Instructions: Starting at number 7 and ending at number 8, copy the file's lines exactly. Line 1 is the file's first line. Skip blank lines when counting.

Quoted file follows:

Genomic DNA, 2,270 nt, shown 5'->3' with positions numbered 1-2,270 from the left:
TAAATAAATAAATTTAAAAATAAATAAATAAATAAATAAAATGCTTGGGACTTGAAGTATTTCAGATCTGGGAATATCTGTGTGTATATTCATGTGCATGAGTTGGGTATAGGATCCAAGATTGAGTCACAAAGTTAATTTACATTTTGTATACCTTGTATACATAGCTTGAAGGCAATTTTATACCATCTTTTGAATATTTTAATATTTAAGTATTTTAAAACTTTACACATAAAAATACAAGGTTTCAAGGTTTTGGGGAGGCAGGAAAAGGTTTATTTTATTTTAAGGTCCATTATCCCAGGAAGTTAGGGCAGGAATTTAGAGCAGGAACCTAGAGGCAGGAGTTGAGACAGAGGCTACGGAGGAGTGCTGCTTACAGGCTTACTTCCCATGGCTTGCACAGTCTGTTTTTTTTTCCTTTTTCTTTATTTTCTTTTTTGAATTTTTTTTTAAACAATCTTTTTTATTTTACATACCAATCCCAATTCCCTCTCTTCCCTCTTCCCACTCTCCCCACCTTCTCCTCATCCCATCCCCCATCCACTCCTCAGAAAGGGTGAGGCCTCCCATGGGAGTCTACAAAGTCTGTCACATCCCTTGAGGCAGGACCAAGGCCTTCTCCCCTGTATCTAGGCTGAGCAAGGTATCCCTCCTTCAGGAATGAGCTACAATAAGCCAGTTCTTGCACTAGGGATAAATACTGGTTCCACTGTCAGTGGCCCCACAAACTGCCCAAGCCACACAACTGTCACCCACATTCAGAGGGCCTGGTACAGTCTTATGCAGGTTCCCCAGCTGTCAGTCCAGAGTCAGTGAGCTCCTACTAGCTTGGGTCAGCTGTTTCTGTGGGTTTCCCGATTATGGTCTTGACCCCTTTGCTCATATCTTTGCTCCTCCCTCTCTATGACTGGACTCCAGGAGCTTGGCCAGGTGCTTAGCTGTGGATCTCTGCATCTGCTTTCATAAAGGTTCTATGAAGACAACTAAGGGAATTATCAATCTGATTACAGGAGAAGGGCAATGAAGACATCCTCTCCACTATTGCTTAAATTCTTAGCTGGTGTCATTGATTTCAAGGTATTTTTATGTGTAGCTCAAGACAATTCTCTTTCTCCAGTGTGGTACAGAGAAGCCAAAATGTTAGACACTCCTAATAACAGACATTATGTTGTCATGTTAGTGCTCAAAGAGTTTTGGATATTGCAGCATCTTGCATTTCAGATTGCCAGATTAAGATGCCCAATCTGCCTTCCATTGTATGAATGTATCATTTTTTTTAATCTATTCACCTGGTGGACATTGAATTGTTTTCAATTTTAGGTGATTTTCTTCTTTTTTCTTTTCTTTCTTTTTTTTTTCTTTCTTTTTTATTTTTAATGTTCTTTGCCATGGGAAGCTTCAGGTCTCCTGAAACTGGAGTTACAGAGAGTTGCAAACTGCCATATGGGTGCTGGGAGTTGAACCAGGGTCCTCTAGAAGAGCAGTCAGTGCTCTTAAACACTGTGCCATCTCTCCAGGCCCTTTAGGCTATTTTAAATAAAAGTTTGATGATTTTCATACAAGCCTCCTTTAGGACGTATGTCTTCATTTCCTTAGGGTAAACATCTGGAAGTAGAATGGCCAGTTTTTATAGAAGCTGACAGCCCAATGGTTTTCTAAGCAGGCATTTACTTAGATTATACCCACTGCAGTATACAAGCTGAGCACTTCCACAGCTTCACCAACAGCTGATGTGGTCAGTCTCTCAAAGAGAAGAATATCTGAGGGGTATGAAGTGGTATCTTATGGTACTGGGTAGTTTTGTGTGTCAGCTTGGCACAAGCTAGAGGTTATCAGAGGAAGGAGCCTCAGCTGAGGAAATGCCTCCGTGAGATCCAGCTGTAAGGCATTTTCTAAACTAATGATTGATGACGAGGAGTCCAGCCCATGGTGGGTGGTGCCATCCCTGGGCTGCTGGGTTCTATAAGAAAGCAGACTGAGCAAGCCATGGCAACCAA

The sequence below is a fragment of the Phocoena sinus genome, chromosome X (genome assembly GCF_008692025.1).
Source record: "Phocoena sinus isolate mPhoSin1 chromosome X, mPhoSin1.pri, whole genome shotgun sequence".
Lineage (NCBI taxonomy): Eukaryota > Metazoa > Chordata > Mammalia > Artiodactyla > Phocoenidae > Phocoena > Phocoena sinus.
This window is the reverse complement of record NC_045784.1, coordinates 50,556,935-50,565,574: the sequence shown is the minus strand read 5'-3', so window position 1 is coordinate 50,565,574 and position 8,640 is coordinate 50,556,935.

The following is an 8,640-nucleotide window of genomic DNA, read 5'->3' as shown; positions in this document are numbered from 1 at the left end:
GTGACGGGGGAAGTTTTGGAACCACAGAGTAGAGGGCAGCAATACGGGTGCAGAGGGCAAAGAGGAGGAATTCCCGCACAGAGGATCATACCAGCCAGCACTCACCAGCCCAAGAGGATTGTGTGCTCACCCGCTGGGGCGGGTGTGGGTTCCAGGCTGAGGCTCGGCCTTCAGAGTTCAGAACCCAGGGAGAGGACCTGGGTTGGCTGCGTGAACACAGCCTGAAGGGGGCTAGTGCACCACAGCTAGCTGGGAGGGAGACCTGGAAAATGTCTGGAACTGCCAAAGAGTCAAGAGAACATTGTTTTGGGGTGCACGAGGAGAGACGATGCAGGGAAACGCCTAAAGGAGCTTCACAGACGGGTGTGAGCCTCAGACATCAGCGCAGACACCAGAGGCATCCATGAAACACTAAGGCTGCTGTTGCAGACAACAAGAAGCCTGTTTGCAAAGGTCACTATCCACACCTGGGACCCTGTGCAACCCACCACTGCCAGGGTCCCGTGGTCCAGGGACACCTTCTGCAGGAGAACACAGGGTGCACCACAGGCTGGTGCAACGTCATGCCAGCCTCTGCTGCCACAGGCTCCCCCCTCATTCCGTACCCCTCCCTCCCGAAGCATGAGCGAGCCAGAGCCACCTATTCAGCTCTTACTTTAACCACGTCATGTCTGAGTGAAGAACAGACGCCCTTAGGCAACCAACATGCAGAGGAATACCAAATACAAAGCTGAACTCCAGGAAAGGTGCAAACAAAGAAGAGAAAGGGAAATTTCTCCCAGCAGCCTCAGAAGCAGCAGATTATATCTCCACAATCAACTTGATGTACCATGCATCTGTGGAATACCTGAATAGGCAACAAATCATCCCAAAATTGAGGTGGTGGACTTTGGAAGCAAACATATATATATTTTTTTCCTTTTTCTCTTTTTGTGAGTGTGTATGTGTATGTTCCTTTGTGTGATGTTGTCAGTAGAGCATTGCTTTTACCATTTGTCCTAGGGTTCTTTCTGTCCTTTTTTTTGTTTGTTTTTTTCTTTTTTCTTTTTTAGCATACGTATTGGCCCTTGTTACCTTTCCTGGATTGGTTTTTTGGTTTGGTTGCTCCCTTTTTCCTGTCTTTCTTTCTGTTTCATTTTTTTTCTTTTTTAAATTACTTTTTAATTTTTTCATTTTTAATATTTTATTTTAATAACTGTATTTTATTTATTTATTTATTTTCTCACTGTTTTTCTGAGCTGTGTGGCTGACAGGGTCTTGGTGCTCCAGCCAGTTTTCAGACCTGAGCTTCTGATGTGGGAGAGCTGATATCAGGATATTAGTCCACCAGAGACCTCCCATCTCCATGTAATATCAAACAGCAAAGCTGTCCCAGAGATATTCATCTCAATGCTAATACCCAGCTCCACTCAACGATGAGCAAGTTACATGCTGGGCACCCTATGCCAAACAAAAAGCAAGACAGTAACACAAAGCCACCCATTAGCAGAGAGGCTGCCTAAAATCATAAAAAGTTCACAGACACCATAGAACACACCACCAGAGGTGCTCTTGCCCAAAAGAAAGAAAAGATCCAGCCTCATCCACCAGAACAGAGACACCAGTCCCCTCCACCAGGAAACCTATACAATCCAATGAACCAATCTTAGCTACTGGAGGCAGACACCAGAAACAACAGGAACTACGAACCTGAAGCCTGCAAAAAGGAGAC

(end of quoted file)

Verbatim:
The following is an 8,640-nucleotide window of genomic DNA, read 5'->3' as shown; positions in this document are numbered from 1 at the left end:
GTGACGGGGGAAGTTTTGGAACCACAGAGTAGAGGGCAGCAATACGGGTGCAGAGGGCAAAGAGGAGGAATTCCCGCACAGAGGATCATACCAGCCAGCACTCACCAGCCCAAGAGGATTGTGTGCTCACCCGCTGGGGCGGGTGTGGGTTCCAGGCTGAGGCTCGGCCTTCAGAGTTCAGAACCCAGGGAGAGGACCTGGGTTGGCTGCGTGAACACAGCCTGAAGGGGGCTAGTGCACCACAGCTAGCTGGGAGGGAGACCTGGAAAATGTCTGGAACTGCCAAAGAGTCAAGAGAACATTGTTTTGGGGTGCACGAGGAGAGACGATGCAGGGAAACGCCTAAAGGAGCTTCACAGACGGGTGTGAGCCTCAGACATCAGCGCAGACACCAGAGGCATCCATGAAACACTAAGGCTGCTGTTGCAGACAACAAGAAGCCTGTTTGCAAAGGTCACTATCCACACCTGGGACCCTGTGCAACCCACCACTGCCAGGGTCCCGTGGTCCAGGGACACCTTCTGCAGGAGAACACAGGGTGCACCACAGGCTGGTGCAACGTCATGCCAGCCTCTGCTGCCACAGGCTCCCCCCTCATTCCGTACCCCTCCCTCCCGAAGCATGAGCGAGCCAGAGCCACCTATTCAGCTCTTACTTTAACCACGTCATGTCTGAGTGAAGAACAGACGCCCTTAGGCAACCAACATGCAGAGGAATACCAAATACAAAGCTGAACTCCAGGAAAGGTGCAAACAAAGAAGAGAAAGGGAAATTTCTCCCAGCAGCCTCAGAAGCAGCAGATTATATCTCCACAATCAACTTGATGTACCATGCATCTGTGGAATACCTGAATAGGCAACAAATCATCCCAAAATTGAGGTGGTGGACTTTGGAAGCAAACATATATATATTTTTTTCCTTTTTCTCTTTTTGTGAGTGTGTATGTGTATGTTCCTTTGTGTGATGTTGTCAGTAGAGCATTGCTTTTACCATTTGTCCTAGGGTTCTTTCTGTCCTTTTTTTTGTTTGTTTTTTTCTTTTTTCTTTTTTAGCATACGTATTGGCCCTTGTTACCTTTCCTGGATTGGTTTTTTGGTTTGGTTGCTCCCTTTTTCCTGTCTTTCTTTCTGTTTCATTTTTTTTCTTTTTTAAATTACTTTTTAATTTTTTCATTTTTAATATTTTATTTTAATAACTGTATTTTATTTATTTATTTATTTTCTCACTGTTTTTCTGAGCTGTGTGGCTGACAGGGTCTTGGTGCTCCAGCCAGTTTTCAGACCTGAGCTTCTGATGTGGGAGAGCTGATATCAGGATATTAGTCCACCAGAGACCTCCCATCTCCATGTAATATCAAACAGCAAAGCTGTCCCAGAGATATTCATCTCAATGCTAATACCCAGCTCCACTCAACGATGAGCAAGTTACATGCTGGGCACCCTATGCCAAACAAAAAGCAAGACAGTAACACAAAGCCACCCATTAGCAGAGAGGCTGCCTAAAATCATAAAAAGTTCACAGACACCATAGAACACACCACCAGAGGTGCTCTTGCCCAAAAGAAAGAAAAGATCCAGCCTCATCCACCAGAACAGAGACACCAGTCCCCTCCACCAGGAAACCTATACAATCCAATGAACCAATCTTAGCTACTGGAGGCAGACACCAGAAACAACAGGAACTACGAACCTGAAGCCTGCAAAAAGGAGAC